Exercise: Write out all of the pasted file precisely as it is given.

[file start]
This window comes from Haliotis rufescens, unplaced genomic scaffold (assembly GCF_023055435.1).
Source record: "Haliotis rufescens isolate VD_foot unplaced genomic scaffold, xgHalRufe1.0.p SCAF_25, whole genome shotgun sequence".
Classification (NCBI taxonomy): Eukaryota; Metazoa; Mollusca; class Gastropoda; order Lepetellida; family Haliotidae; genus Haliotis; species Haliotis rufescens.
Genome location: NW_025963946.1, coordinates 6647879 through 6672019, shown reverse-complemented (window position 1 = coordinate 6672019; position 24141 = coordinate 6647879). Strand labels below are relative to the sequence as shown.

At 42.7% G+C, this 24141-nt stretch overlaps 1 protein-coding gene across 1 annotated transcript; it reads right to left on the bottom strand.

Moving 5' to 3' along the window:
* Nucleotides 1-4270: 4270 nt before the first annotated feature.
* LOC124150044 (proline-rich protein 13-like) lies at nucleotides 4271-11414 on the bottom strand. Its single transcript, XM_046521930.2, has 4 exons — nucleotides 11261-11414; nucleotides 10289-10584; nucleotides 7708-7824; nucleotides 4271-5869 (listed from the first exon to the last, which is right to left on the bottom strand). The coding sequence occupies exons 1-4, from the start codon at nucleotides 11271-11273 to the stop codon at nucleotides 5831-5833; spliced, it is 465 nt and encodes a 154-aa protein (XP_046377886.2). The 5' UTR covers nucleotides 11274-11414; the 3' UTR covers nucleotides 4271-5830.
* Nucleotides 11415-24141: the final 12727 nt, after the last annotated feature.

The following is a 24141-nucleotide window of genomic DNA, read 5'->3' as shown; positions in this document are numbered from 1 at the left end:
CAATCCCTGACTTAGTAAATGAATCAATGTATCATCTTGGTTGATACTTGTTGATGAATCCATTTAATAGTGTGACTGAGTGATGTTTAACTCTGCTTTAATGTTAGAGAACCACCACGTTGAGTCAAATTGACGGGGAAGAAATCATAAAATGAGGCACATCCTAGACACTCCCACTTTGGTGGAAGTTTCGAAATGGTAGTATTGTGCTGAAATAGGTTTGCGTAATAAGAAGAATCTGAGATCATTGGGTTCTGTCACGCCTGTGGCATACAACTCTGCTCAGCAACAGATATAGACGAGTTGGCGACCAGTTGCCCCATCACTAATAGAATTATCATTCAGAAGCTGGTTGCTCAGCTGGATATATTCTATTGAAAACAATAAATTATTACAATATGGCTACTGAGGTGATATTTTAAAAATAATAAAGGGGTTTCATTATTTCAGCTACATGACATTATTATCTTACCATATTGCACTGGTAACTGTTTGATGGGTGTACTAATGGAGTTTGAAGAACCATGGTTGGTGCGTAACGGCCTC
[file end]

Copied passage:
This window comes from Haliotis rufescens, unplaced genomic scaffold (assembly GCF_023055435.1).
Source record: "Haliotis rufescens isolate VD_foot unplaced genomic scaffold, xgHalRufe1.0.p SCAF_25, whole genome shotgun sequence".
Classification (NCBI taxonomy): Eukaryota; Metazoa; Mollusca; class Gastropoda; order Lepetellida; family Haliotidae; genus Haliotis; species Haliotis rufescens.
Genome location: NW_025963946.1, coordinates 6647879 through 6672019, shown reverse-complemented (window position 1 = coordinate 6672019; position 24141 = coordinate 6647879). Strand labels below are relative to the sequence as shown.

At 42.7% G+C, this 24141-nt stretch overlaps 1 protein-coding gene across 1 annotated transcript; it reads right to left on the bottom strand.

Moving 5' to 3' along the window:
* Nucleotides 1-4270: 4270 nt before the first annotated feature.
* LOC124150044 (proline-rich protein 13-like) lies at nucleotides 4271-11414 on the bottom strand. Its single transcript, XM_046521930.2, has 4 exons — nucleotides 11261-11414; nucleotides 10289-10584; nucleotides 7708-7824; nucleotides 4271-5869 (listed from the first exon to the last, which is right to left on the bottom strand). The coding sequence occupies exons 1-4, from the start codon at nucleotides 11271-11273 to the stop codon at nucleotides 5831-5833; spliced, it is 465 nt and encodes a 154-aa protein (XP_046377886.2). The 5' UTR covers nucleotides 11274-11414; the 3' UTR covers nucleotides 4271-5830.
* Nucleotides 11415-24141: the final 12727 nt, after the last annotated feature.

The following is a 24141-nucleotide window of genomic DNA, read 5'->3' as shown; positions in this document are numbered from 1 at the left end:
CAATCCCTGACTTAGTAAATGAATCAATGTATCATCTTGGTTGATACTTGTTGATGAATCCATTTAATAGTGTGACTGAGTGATGTTTAACTCTGCTTTAATGTTAGAGAACCACCACGTTGAGTCAAATTGACGGGGAAGAAATCATAAAATGAGGCACATCCTAGACACTCCCACTTTGGTGGAAGTTTCGAAATGGTAGTATTGTGCTGAAATAGGTTTGCGTAATAAGAAGAATCTGAGATCATTGGGTTCTGTCACGCCTGTGGCATACAACTCTGCTCAGCAACAGATATAGACGAGTTGGCGACCAGTTGCCCCATCACTAATAGAATTATCATTCAGAAGCTGGTTGCTCAGCTGGATATATTCTATTGAAAACAATAAATTATTACAATATGGCTACTGAGGTGATATTTTAAAAATAATAAAGGGGTTTCATTATTTCAGCTACATGACATTATTATCTTACCATATTGCACTGGTAACTGTTTGATGGGTGTACTAATGGAGTTTGAAGAACCATGGTTGGTGCGTAACGGCCTC